Halifax, Canada - July 29, 2018 - Porsche 911 Carrera S at the Porsche of Halifax dealership on Kempt road in Halifax's North End.

If your business has not received a letter from the CRA reviewing your Corporation’s automobile expenses, one may be coming soon.  Hot on the heels of this summer’s Truck and SUV project, CRA has begun its vehicle expense project.

What are the consequences?

The goal of the vehicle expense project is to deny non-allowable automobile expenses, including leases, operating expenses, tax deprecation, and attribute taxable benefits to the employees or shareholders of a corporation, or both. Taxable benefits are especially costly as they are taxable to the individual at their marginal tax rates, currently up to 54% (2019).

We will briefly review some of the limitations and permitted automobile deductions, particularly for corporate-owned automobiles.

No, you cannot just “write off your car for business”

“Nice car, how did you afford that?”

“It’s a write-off; I use it for business”

Business owners often get bad tax advice from their friends…or other business owners. No, you can’t always write off your entire car lease and not the down payment either. And no, your business can’t buy that high-end vehicle for you and pay all the expenses, not even if you have another car at home or if you put the company logo on it.

The sky is not the limit

There are three general expense restrictions for passenger vehicles: Leasing costs are limited to $800/month, capital cost allowance (tax depreciation) is limited to the first $30,000, and $300/month is the limit on loan interest. Furthermore, as the price of your vehicle goes up, the amount of your deductible leasing expenses decreases, potentially making the actual deduction on a higher-end vehicle relatedly small.

Taking the company car home will cost you, a lot!

Employees or shareholders that have a company-owned vehicle available for personal use are subject to two taxable benefits: A monthly standby charge of 2% of the cost of the vehicle or two-thirds of the monthly lease, as well as an operating benefit of $0.28 per personal use per KM. The taxable benefit is reduced if the vehicle is used more than 50% for business, but of course, you must prove that with a log.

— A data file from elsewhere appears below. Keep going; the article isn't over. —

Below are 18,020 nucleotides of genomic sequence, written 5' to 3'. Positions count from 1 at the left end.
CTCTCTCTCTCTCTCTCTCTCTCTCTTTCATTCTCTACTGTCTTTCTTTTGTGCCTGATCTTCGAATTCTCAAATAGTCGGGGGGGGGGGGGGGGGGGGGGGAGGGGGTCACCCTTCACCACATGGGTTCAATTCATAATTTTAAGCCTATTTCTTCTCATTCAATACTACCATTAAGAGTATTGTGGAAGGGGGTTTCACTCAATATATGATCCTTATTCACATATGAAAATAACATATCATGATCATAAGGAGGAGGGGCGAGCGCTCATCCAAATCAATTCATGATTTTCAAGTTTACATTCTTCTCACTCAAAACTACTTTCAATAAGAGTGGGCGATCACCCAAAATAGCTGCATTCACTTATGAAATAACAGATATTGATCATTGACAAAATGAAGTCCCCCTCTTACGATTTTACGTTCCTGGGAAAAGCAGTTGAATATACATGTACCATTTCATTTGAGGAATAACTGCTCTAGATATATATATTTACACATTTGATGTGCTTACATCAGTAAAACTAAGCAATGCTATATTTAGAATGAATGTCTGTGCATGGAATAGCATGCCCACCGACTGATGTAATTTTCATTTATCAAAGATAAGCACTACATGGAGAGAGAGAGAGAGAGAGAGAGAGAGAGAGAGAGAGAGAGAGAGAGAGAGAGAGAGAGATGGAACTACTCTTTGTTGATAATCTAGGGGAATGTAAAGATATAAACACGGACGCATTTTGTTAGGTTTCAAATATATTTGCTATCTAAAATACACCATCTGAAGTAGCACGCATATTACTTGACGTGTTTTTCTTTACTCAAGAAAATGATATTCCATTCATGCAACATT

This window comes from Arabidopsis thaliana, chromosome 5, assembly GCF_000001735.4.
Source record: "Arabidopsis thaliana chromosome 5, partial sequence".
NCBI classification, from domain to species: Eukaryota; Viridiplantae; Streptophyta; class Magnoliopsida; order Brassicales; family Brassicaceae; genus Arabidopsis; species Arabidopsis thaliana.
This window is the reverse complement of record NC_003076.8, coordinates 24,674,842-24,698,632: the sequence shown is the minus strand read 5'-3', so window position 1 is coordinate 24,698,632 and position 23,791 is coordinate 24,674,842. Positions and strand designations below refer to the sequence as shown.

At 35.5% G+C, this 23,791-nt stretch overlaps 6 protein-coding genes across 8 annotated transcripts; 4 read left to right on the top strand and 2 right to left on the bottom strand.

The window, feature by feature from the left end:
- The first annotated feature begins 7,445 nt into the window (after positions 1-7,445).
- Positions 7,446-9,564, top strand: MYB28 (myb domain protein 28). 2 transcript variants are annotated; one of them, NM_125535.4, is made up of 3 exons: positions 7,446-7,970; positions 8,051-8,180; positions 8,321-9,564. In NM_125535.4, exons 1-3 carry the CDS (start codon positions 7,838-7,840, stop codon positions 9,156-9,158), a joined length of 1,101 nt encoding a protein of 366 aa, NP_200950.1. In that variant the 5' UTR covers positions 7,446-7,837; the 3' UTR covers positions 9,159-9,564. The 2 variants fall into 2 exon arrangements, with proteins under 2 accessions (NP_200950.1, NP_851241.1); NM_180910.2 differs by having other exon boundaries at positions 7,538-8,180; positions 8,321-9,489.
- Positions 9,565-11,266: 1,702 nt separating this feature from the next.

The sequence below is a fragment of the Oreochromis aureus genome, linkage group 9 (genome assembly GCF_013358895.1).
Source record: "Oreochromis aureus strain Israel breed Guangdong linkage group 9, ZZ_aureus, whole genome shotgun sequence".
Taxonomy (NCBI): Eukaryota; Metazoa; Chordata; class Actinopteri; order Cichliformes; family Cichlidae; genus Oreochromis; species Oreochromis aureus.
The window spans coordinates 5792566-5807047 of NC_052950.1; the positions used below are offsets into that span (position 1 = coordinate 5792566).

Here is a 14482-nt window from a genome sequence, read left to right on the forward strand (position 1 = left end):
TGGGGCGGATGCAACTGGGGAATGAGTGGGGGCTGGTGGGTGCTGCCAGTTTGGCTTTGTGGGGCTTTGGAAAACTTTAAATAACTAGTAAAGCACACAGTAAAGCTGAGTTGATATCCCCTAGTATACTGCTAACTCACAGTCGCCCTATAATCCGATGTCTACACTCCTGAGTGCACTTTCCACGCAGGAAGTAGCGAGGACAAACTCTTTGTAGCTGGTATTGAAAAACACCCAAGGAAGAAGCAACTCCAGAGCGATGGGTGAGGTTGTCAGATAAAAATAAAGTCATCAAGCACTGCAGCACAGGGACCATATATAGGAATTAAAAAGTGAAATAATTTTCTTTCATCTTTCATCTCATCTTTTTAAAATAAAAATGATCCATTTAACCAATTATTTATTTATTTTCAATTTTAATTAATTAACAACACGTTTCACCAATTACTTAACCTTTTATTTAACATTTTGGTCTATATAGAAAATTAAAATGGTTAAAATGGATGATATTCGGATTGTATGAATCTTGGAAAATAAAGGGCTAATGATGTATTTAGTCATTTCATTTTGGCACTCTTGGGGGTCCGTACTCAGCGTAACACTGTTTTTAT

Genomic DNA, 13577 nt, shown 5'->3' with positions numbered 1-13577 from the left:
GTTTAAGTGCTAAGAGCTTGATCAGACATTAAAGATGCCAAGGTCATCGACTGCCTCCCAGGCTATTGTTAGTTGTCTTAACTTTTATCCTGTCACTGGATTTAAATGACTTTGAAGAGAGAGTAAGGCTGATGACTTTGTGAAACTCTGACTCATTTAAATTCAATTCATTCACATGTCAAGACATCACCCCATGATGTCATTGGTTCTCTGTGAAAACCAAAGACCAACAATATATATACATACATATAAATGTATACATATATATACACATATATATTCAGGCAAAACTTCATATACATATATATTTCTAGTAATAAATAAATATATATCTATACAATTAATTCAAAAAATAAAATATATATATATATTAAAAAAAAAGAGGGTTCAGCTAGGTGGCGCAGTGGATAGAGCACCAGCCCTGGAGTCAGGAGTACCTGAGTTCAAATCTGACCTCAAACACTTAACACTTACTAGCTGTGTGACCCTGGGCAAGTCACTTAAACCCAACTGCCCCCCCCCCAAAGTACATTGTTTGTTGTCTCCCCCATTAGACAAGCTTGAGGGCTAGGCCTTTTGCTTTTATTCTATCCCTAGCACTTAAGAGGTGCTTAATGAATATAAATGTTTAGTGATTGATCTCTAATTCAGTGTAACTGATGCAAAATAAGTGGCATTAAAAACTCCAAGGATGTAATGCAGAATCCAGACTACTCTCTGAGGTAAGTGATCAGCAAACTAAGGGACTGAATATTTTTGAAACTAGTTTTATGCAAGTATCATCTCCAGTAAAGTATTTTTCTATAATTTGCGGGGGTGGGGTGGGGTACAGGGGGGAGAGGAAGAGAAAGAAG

It goes without saying that expenses for personal vehicles are not permitted.

A way out?

The tax act allows a reasonable mileage-based allowance for the use of an automobile, currently $0.58 for the first 5000 KM and $0.52 after that (2019). So, a business owner or employee driving 20,000 KM for business annually would be entitled to receive $10,700 tax-free upon proof of mileage driven. No log means little or no deduction, and maybe even a taxable benefit to boot.

 Dos and Don’ts

  1. Do keep a driving log -there are Apps available to make it easy;
  2. Do reimburse yourself with reasonable per-kilometer allowances – they are tax-free;
  3. Be wary of using company vehicles for personal use – it will cost you;
  4. Don’t ignore the rules – it’s the law and CRA is stepping up enforcement.

Documentation, especially logbook records are key to getting the maximum deductions for automobile expenses. Smartphone Apps make it easy to keep records of you driving but record-keeping habits are much harder to change, as are perceptions of what is deductible or not. The CRA vehicle expense project will force business owners to step into line with the rules and the onerous task of record-keeping – or pay higher taxes and penalties and interest on non-compliance.

If you get a post-assessment review notice from the CRA, speak to your Sloan Partners tax specialist to defend your position with CRA, maximize your allowable deductions, provide you with alternative solutions, and navigate the complicated world of income tax compliance.

Roman Belenky, CPA, CGA, BAS, is a supervisor at Sloan Partners focusing on tax planning and compliance.  Feel free to email or call 416-665-7735 (ext. 227) for all of your tax planning needs.

Disclaimer: This article is intended for educational and informational purposes only. It is not intended in any way whatsoever to provide tax advice. The reader should be aware that legislation and administrative policy are subject to change at any time. None of the persons involved in the preparation of this article accepts any responsibility for its contents or the consequences that arise from its use.

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